The good thing about foreclosure auctions is that they are advertised ahead of time, and there are sources you can use to get information about the foreclosed homes being sold. For a foreclosure auction, there is no greater advice than to do your homework. Find the properties of interest ahead of the auction date. Narrow down your list of properties you would like to bid on, and then go check them out for yourself if you are able to do so.

Of course, you must know how much you are willing to bid on the property. It seems like an obvious thing to remember, but the devil is in the details. Remember that a lot of foreclosed homes need plenty of repairs or renovations before they are livable. This holds true no matter what the home is to be used for, whether you intend to live in it, rent it out, or flip it and resell it for a profit. Always remember that the sale price is not the only cost to consider at these auctions. That said, have an idea of your absolute top bid amount, saving some funds for any work that must be done after the fact.

With all of this in mind, all that's left to do is attend the auction and hopefully place a successful bid on a property that you’re interested in owning! To make this more of a reality, it helps to show up early and get settled. Auctions can be super fast paced, so you’ll want to mentally prepare for the chaos beforehand.

Buying a Real Estate Owned Home

Finally, not all homes get purchased through the auction phase. These homes are then deemed “real estate owned” (REO) or bank-owned properties. REO properties, unlike with foreclosure auctions, are not sold at a high-speed pace. Buyers of these homes are at the mercy of the lender that owns them, and the entire process can seriously drag on longer than you can imagine.

To make things worse, these sales almost always require an expert on your side who can help you navigate the proceedings with caution. REO sales are, after all, notoriously tricky transactions. These homes are often sold as-is, and most have not been occupied for extended periods of time.

REO properties can be found through the usual channels such as MLS for example. That said, of the three methods of buying a foreclosed property, this is the method with the lowest chance for getting a bargain. REO Properties are sold with the lender’s full intention of making their money back.

Getting pre-qualified or pre-approved beforehand greatly speeds up the entire process. Also, when you find a property, due diligence is your responsibility. This means doing a title search and getting a home inspection and appraisal. You have to be armed with everything you can find to make sure there are no setbacks to the proceedings.

Making an offer on an REO property isn’t something that you can expect a response to immediately. As a matter of fact, you offer is almost certain to pass through many hands before you ever even get word that it has been received. Furthermore, at this phase of the foreclosure process, the decision has to be okay-ed by the higher-ups of the lending institution, to make sure that they get the best price for the property.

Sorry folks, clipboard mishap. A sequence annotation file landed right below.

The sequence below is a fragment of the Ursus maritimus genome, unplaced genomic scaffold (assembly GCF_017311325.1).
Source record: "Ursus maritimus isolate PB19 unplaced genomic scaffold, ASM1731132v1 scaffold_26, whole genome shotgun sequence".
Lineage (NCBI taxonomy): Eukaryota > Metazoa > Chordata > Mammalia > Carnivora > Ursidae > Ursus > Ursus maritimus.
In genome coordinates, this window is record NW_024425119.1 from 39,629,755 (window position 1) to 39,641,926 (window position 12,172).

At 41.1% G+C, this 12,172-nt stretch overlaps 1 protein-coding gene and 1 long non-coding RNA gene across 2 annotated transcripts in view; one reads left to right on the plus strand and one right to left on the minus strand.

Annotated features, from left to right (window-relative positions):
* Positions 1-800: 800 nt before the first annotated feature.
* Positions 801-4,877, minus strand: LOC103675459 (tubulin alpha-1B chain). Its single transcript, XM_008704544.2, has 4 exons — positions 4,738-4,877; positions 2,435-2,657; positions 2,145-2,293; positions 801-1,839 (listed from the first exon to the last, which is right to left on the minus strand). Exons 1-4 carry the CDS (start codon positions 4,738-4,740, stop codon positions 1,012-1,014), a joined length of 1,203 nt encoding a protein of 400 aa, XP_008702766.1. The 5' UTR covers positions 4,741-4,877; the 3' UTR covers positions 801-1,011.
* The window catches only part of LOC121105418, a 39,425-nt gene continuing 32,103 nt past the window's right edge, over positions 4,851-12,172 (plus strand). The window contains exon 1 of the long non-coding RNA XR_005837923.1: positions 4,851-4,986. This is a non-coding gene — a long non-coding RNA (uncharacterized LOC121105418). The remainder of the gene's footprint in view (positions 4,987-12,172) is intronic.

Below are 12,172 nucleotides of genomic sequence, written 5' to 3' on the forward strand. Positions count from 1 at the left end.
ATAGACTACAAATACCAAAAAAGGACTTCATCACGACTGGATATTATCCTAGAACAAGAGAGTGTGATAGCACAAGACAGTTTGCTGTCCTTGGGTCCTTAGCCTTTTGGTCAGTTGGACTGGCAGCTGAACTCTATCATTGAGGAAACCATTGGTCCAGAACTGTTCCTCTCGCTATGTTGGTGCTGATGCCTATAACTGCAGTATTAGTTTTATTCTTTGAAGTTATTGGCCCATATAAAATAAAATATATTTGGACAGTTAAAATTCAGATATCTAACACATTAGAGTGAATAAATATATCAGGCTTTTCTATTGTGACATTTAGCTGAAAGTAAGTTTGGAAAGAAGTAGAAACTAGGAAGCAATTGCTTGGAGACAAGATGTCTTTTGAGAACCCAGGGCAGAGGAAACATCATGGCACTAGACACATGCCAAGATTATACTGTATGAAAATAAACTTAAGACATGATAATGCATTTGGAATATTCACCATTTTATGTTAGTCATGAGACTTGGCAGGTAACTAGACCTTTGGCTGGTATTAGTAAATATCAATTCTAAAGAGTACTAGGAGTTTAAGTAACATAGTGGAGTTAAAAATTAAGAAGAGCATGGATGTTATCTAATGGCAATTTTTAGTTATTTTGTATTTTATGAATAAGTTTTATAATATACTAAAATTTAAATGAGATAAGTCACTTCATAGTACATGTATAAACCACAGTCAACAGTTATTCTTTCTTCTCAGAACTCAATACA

Which is why you shouldn’t be surprised if you receive a counter-offer as a response. You can try your best to negotiate, but if they are firm on the price, you may have to try negotiating for a lower interest rate or reduced closing costs.

Finally, once a decision is reached, all that's left is financing the home purchase. The bank may be willing to finance the deal themselves, but it's not unheard of to have to seek financing from a third party source. When the deal goes through, the home is all yours.

Buying a Foreclosed Home: In Review


It's not easy to pass up the extreme savings of purchasing a home in foreclosure. That's why so many investors and savvy home buyers keep an eye out for them. Even so, buying foreclosures can be a daunting and time-consuming affair, it’s definitely not for the weak-willed.

For those who decide to dive in and give it a try, there are some things worth remembering. For starters, having your finances set up beforehand is a huge help. Especially if a short sale is your ideal target.

If you decide to go the auction route, remember to do your homework ahead of time. Know what properties are worth your bid. Equally as important, know what your maximum bid should be. Remember that funds may still be required for repairs and renovations after the purchase is made.

Lastly, if you’re trying to snag a Real Estate Owned property, have patience. Buying in this situation will never be a fast-paced scenario, so be ready to play the long game. And don't’ forget to at least try negotiating with the lender.

Most importantly, if you ever find that you need expert advice on purchasing a foreclosed property, always remember that you can call the specialists at for a risk-free consultation.